The Financial Conduct Authority (FCA) has called a new report documenting the challenges for progression in financial services for those from lower socio-economic backgrounds an “unflattering” reflection of the sector.
At the launch of the report Who gets ahead and how? Socio-economic background and career progression in financial services: a study of eight organisations, which was put together by The Bridge Group and sponsored by the City of London Corporation, Georgina Philippou, chief operating officer at the FCA, said the regulator would give careful consideration to the findings and think about how to take them forward in the industry as a whole.
“It provides a mirror to our industry and what we see in that mirror is not flattering,” she said.
The report, which surveyed 7,780 people and conducted 102 interviews, found people from lower socio-economic backgrounds in the companies surveyed took 25% longer to progress in their financial services jobs, despite no link between background and job performance being identified.
“Middle class attributes such as polish and narrow definitions of ‘talent’ are often conflated with perceptions of talent and ability to perform in role,” said Nik Miller, CEO of the Bridge Group.
The report, which comprises eight organisations – three regulators including the Bank of England and the FCA, and five financial firms including BlackRock and LGIM – also found 51% of respondents from the industry to be from higher socio-economic backgrounds, as defined in this instance by parental occupation, compared with 33% of the wider UK workforce.
Miller, who said the study was the first of its kind in financial services, added the dominant culture of middle classism can leave people feeling different and unable to be themselves, having to overperform and work harder than their more advantaged peers.
An interviewee for the report said: “We’d be chatting before a meeting and talking about what we got up to at the weekend. He’d go on about his gold taps that don’t work, or his wine cellar having problems, or issues with the kid at the private school. There’s a big gap…it’s affected my career. I’m certainly less confident than I used to be.”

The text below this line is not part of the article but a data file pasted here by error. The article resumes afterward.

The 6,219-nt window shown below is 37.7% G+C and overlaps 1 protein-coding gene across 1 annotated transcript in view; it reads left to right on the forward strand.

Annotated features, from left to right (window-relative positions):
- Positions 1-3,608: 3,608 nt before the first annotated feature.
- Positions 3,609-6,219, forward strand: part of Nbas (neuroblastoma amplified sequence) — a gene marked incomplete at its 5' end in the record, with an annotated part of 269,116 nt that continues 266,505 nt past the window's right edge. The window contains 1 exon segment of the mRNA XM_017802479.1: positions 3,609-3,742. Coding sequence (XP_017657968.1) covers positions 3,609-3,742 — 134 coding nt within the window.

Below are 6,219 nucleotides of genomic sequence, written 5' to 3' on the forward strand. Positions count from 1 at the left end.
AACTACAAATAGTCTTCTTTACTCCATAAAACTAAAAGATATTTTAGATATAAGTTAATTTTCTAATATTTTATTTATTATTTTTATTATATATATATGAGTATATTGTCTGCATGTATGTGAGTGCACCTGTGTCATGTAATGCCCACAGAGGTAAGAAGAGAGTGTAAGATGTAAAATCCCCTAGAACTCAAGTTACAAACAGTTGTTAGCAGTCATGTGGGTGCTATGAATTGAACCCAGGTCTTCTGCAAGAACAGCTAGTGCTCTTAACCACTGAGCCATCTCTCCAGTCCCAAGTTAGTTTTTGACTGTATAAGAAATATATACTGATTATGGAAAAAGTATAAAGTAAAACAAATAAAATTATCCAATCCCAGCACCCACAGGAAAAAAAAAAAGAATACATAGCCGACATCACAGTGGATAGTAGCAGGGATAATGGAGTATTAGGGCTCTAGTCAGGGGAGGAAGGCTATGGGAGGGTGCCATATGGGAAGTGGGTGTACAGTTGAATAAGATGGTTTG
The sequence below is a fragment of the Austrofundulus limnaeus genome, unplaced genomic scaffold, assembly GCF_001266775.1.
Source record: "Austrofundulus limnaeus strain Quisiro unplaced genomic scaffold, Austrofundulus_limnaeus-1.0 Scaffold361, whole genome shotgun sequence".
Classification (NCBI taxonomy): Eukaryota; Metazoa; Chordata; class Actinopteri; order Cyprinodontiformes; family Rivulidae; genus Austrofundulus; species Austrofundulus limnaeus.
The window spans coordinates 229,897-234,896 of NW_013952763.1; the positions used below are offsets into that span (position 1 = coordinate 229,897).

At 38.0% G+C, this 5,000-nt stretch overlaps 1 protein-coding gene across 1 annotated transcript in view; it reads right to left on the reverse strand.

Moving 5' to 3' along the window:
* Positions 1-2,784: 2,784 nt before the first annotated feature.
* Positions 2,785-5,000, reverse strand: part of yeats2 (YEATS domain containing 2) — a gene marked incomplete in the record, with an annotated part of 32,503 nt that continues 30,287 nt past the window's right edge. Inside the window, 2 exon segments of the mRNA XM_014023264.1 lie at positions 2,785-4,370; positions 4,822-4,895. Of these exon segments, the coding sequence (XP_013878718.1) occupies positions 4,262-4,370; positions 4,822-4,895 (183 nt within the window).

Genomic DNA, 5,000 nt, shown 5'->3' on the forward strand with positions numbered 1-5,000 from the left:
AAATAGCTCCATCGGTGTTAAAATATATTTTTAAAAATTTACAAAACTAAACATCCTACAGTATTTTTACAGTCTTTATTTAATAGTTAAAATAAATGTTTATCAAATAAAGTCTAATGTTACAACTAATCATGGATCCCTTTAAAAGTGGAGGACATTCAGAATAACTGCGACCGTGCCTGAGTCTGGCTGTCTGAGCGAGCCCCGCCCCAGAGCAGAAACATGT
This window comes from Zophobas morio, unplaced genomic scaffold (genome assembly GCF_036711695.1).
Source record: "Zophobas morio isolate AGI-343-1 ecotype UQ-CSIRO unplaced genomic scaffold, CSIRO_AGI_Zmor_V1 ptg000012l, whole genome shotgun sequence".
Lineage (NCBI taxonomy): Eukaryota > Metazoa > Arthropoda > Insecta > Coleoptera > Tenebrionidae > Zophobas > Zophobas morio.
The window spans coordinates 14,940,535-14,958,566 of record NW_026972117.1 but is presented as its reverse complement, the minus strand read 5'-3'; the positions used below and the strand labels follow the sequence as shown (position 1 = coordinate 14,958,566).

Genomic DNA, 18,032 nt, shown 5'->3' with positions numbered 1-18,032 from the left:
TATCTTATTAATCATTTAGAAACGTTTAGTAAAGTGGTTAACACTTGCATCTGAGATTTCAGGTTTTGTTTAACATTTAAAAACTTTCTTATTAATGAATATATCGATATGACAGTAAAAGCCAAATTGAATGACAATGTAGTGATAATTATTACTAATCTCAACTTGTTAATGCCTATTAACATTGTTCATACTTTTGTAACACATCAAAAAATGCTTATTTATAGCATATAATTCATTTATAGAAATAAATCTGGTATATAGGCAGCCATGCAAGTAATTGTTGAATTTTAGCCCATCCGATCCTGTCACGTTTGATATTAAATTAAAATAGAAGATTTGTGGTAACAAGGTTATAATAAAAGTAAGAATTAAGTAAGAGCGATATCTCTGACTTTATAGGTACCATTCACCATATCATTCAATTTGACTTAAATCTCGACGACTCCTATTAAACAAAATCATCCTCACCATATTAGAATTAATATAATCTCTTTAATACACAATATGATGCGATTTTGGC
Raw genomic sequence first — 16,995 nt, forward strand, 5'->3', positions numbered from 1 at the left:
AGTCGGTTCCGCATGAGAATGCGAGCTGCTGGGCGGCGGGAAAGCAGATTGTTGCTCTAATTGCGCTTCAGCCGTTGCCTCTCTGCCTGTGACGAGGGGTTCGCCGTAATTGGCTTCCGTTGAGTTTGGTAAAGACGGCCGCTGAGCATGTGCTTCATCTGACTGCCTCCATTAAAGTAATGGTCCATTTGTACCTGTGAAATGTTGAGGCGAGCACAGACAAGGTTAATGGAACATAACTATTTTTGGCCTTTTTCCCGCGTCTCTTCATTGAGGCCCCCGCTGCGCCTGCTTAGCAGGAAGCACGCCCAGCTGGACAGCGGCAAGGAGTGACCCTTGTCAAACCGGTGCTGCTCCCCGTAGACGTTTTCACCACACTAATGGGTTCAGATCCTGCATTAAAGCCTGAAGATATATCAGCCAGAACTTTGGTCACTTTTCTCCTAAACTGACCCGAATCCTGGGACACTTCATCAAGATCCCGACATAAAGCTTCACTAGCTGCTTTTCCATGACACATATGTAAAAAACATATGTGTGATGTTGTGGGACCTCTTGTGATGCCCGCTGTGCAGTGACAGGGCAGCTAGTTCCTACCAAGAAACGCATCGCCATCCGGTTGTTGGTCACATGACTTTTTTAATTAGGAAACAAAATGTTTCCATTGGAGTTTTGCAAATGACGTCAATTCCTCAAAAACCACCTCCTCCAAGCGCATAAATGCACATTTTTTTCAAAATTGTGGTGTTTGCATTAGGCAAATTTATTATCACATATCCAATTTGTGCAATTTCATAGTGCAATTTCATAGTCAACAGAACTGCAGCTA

To help address these issues, the report makes four recommendations for financial services firms:
- Encourage and engage in cross-sector collaboration and accountability
- Collect and analyse workforce data
- Embed socio-economic diversity and inclusion in leadership responsibilities and performance review processes
- Review and reform dominant cultures and opaque processes
Considering the recommendations should be a business imperative, as well as a moral one, panellists at the launch said. “When people aren’t progressing, they’re much more likely to leave,” said Louise Watkins, managing director, EMEA head of market risk at Blackrock, adding it is costly to recruit, therefore making the business case for retention. “It’s draining for people to have to try to fit into dominant culture, so there’s an incredible opportunity to productivity gain.”
Watkins added there is also an opportunity to broaden client bases, with a greater understanding and ability to serve a diverse selection of clients.
Policy chair at the City of London Corporation, Catherine McGuinness, said: “There is a clear business – as well as moral – case for improving diversity across the sector. This research demonstrates that people from lower socio-economic backgrounds face greater barriers to progressing throughout their career. “We hope that firms will seize the opportunity the taskforce provides to develop a more diverse pipeline by ensuring they are truly recruiting and promoting on merit.”